Consensus or Death

The Message

Voice of fire by Barnett Newman, 1967

On Wednesday, nobody died. It took a while for people to figure this out.

On Thursday, the moon disappeared. As far as scientists could determine, in its place was a very small object of equivalent mass. This caused quite an uproar, so when the news about nobody dying came out it didn’t get much attention.

On Friday the moon reappeared/re-grew, and by this point some countries had figured out that the period when nobody died on Wednesday was exactly 00:00-23:59 UTC, which seemed pretty weird.

Then the message came.

All humans over the age of 23 years, 11 months and 6 days received it simultaneously, even if they were asleep. None could recall if they heard it as words, saw it as images, or experienced it some other way – but everyone agreed on the content. After claiming credit for the miracles just witnessed, the message set out the following ultimatum:

  1. In 64 days, everyone who receives this message will vote
  2. The choice is between red and blue
  3. There is no inherent meaning in the choice
  4. If more than 62% of voters make the same choice, regardless of whether it is red or blue, humanity will be welcomed into the galactic community of sentient beings and, gradually, be allowed to share in highly advanced scientific knowledge
  5. If fewer than 62% of voters make the same choice, humanity will be instantly eliminated. The rest of life on earth will carry on.

The message was understood clearly by all, including speakers of languages lacking a word for ‘blue’, the blind, and the cognitively impaired. In news reports the message quickly came to be called the Consensus Ultimatum.

Some individuals – mostly scientists – received a bespoke version of the message, further explaining that in the period leading up to the vote Earth would be protected from certain specific threats; threats that these individuals were best qualified to comprehend. Pooling this knowledge yielded some well-known threats (solar flares, errant asteroids, novel contagious diseases, miscellaneous climate disasters), as well as other threats not yet well understood (most notably: water decay, localised vacuum collapse, catastrophic crust failure, and all categories of crab singularity). Should humanity pass the test, these protections would continue.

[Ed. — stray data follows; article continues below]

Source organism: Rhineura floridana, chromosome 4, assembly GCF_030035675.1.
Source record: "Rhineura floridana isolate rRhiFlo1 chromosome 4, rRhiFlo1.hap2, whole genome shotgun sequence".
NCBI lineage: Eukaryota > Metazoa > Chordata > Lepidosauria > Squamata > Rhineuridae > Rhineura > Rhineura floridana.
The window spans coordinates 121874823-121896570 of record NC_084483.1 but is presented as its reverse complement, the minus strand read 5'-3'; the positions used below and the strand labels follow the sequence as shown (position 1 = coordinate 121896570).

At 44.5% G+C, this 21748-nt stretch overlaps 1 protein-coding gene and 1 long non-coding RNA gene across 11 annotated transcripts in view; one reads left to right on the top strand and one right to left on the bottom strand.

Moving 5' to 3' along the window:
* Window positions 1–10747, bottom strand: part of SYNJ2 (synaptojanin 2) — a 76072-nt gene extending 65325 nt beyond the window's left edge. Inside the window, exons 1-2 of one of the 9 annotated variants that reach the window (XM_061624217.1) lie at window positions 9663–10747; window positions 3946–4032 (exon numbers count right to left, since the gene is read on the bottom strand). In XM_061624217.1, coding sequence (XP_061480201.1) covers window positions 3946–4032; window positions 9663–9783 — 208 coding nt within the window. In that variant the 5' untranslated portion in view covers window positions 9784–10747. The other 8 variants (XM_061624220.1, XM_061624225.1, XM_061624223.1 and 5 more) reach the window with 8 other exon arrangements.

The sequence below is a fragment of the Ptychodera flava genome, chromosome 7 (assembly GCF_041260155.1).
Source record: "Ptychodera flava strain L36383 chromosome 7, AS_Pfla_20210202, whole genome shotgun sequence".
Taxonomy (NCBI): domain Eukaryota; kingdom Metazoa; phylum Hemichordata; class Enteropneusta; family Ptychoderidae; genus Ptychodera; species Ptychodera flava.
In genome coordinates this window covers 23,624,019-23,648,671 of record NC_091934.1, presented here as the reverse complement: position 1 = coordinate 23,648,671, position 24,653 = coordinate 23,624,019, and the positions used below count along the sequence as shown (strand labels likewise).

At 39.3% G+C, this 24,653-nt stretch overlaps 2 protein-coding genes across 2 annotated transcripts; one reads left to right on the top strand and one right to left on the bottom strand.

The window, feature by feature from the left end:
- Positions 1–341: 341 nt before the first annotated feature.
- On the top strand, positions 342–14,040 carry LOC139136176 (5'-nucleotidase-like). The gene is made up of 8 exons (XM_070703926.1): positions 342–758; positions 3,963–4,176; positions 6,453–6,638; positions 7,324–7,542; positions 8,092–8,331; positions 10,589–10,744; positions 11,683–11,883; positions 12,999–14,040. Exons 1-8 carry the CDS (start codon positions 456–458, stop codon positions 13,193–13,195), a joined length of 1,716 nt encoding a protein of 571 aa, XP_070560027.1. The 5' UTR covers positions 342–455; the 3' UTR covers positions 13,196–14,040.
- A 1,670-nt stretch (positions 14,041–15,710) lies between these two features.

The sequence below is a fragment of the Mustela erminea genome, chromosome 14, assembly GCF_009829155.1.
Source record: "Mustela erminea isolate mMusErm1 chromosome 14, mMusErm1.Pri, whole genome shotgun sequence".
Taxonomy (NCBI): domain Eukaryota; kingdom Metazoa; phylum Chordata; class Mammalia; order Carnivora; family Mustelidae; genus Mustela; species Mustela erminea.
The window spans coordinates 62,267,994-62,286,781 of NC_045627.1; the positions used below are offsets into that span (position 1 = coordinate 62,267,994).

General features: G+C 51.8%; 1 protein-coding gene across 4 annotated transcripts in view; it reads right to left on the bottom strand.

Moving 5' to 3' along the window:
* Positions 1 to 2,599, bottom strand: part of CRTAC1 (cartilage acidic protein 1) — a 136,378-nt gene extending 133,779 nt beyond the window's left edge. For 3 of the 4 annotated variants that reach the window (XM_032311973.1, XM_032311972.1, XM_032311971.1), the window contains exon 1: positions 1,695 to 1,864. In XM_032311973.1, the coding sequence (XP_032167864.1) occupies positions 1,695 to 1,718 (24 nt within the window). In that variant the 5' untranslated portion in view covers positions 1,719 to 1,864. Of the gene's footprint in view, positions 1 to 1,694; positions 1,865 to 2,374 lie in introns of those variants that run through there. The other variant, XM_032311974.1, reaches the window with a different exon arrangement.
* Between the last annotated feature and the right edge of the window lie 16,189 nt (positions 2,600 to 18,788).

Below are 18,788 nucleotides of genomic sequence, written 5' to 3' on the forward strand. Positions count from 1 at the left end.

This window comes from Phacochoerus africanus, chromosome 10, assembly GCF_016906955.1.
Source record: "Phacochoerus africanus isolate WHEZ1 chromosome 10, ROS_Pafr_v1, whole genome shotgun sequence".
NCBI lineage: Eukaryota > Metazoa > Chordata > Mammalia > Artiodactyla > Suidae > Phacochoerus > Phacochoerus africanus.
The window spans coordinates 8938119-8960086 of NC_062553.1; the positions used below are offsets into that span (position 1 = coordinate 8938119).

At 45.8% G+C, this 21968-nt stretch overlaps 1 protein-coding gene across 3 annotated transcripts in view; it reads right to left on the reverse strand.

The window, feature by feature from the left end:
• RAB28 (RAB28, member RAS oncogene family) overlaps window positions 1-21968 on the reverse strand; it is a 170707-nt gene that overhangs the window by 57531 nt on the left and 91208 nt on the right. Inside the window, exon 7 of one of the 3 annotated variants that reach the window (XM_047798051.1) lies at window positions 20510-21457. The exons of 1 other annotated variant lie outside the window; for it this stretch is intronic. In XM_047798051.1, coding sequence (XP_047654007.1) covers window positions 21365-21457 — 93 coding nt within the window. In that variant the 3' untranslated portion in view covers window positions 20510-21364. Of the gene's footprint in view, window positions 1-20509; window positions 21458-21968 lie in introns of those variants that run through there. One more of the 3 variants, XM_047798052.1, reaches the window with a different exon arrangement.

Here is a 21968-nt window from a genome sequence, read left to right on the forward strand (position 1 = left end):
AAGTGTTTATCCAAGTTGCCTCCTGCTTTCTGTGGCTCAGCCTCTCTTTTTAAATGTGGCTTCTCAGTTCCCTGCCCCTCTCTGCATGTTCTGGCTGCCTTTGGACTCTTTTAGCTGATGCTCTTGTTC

Initial Responses

A lot of people thought this would be easy, on the basis that a consensus should quickly become clear, and this would create a feedback loop ultimately driving well over 62% of people to vote for it. Some of the more cynical thought this level of consensus may be hard to achieve; a few judged it impossible. But it was almost universally agreed that an active effort should be made to try to reach consensus.

A very small minority preferred that humanity fail the test and be eliminated.

First Steps

A commitment to vote a particular colour quickly began to trend on social media. Within different language and cultural bubbles, different colours tended to win. Once a winner became clear, a strong social-proof effect meant that a bubble would quickly favour one colour with a consensus of ~80%-90%.

In the US, the social media trends generally aligned with political leaning: left-leaning voters sided blue, right-leaning red. In the UK, these were reversed in accord with their local colour associations. Many other countries followed this pattern.

Within a couple of days, government recommendations – or in some cases mandates – began to come out. After some deliberation, the US democratic president announced that American citizens should choose red. They expected fellow democrats to take this lead regardless of the political undertones, and assumed republicans would be happy to go with the colour their bubble had already selected. They also anticipated that China would favour red.

Indeed, one day later the Chinese government announced that their citizens would vote Red. The cultural associations made it a clear favourite. Other nations made similar announcements, most – but not all – favouring red.